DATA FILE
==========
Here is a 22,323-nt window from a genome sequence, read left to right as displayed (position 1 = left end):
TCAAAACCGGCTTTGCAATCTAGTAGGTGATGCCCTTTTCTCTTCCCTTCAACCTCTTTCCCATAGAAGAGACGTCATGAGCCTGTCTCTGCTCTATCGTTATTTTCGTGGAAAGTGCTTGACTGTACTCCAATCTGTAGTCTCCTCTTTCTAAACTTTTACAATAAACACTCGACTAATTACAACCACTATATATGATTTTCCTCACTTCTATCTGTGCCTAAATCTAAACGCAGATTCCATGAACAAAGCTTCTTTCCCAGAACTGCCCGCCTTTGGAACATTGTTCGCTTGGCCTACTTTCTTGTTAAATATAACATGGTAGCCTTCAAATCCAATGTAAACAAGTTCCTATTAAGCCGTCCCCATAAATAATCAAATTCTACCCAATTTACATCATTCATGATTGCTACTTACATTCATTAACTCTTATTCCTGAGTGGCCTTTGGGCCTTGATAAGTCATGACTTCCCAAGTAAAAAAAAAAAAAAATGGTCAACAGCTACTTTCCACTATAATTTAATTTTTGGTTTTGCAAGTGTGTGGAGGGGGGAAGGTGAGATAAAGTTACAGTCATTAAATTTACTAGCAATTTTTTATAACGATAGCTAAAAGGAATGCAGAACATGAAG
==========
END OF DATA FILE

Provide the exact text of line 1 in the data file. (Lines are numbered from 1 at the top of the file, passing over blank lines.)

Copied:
Here is a 22,323-nt window from a genome sequence, read left to right as displayed (position 1 = left end):